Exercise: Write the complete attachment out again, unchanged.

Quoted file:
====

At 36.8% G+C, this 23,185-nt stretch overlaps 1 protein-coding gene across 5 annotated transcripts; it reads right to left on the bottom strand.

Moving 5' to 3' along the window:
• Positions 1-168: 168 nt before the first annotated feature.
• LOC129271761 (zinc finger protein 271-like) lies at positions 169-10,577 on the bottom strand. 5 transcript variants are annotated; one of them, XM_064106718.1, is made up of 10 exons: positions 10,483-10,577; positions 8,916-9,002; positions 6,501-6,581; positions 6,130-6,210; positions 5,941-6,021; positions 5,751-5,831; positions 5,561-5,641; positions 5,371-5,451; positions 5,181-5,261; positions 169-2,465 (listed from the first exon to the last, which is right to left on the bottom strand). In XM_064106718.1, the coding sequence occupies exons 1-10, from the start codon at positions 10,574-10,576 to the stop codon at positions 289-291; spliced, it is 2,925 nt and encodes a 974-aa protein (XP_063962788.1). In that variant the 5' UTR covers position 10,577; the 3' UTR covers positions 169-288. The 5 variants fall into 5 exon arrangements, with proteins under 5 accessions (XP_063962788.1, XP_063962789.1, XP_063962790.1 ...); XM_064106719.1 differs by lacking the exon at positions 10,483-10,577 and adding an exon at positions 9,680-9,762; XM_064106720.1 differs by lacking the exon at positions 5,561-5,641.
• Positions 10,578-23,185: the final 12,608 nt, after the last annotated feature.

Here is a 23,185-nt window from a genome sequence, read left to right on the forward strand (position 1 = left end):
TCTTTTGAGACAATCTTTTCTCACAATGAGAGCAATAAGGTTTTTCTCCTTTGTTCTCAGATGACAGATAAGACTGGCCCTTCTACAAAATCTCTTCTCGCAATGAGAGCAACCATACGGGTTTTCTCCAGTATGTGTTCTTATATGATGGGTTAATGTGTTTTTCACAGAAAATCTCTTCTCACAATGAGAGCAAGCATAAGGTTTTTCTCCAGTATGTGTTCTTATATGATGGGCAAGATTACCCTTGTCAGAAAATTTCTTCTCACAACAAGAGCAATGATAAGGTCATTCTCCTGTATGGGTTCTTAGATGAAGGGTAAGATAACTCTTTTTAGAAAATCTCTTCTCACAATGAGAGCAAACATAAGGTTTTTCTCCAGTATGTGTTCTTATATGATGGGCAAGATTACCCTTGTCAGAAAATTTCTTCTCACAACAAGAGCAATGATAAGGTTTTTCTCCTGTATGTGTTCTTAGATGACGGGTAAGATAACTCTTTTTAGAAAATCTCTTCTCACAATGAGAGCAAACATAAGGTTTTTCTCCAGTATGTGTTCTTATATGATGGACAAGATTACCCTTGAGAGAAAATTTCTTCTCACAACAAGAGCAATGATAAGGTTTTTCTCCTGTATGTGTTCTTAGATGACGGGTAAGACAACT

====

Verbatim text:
At 36.8% G+C, this 23,185-nt stretch overlaps 1 protein-coding gene across 5 annotated transcripts; it reads right to left on the bottom strand.

Moving 5' to 3' along the window:
• Positions 1-168: 168 nt before the first annotated feature.
• LOC129271761 (zinc finger protein 271-like) lies at positions 169-10,577 on the bottom strand. 5 transcript variants are annotated; one of them, XM_064106718.1, is made up of 10 exons: positions 10,483-10,577; positions 8,916-9,002; positions 6,501-6,581; positions 6,130-6,210; positions 5,941-6,021; positions 5,751-5,831; positions 5,561-5,641; positions 5,371-5,451; positions 5,181-5,261; positions 169-2,465 (listed from the first exon to the last, which is right to left on the bottom strand). In XM_064106718.1, the coding sequence occupies exons 1-10, from the start codon at positions 10,574-10,576 to the stop codon at positions 289-291; spliced, it is 2,925 nt and encodes a 974-aa protein (XP_063962788.1). In that variant the 5' UTR covers position 10,577; the 3' UTR covers positions 169-288. The 5 variants fall into 5 exon arrangements, with proteins under 5 accessions (XP_063962788.1, XP_063962789.1, XP_063962790.1 ...); XM_064106719.1 differs by lacking the exon at positions 10,483-10,577 and adding an exon at positions 9,680-9,762; XM_064106720.1 differs by lacking the exon at positions 5,561-5,641.
• Positions 10,578-23,185: the final 12,608 nt, after the last annotated feature.

Here is a 23,185-nt window from a genome sequence, read left to right on the forward strand (position 1 = left end):
TCTTTTGAGACAATCTTTTCTCACAATGAGAGCAATAAGGTTTTTCTCCTTTGTTCTCAGATGACAGATAAGACTGGCCCTTCTACAAAATCTCTTCTCGCAATGAGAGCAACCATACGGGTTTTCTCCAGTATGTGTTCTTATATGATGGGTTAATGTGTTTTTCACAGAAAATCTCTTCTCACAATGAGAGCAAGCATAAGGTTTTTCTCCAGTATGTGTTCTTATATGATGGGCAAGATTACCCTTGTCAGAAAATTTCTTCTCACAACAAGAGCAATGATAAGGTCATTCTCCTGTATGGGTTCTTAGATGAAGGGTAAGATAACTCTTTTTAGAAAATCTCTTCTCACAATGAGAGCAAACATAAGGTTTTTCTCCAGTATGTGTTCTTATATGATGGGCAAGATTACCCTTGTCAGAAAATTTCTTCTCACAACAAGAGCAATGATAAGGTTTTTCTCCTGTATGTGTTCTTAGATGACGGGTAAGATAACTCTTTTTAGAAAATCTCTTCTCACAATGAGAGCAAACATAAGGTTTTTCTCCAGTATGTGTTCTTATATGATGGACAAGATTACCCTTGAGAGAAAATTTCTTCTCACAACAAGAGCAATGATAAGGTTTTTCTCCTGTATGTGTTCTTAGATGACGGGTAAGACAACT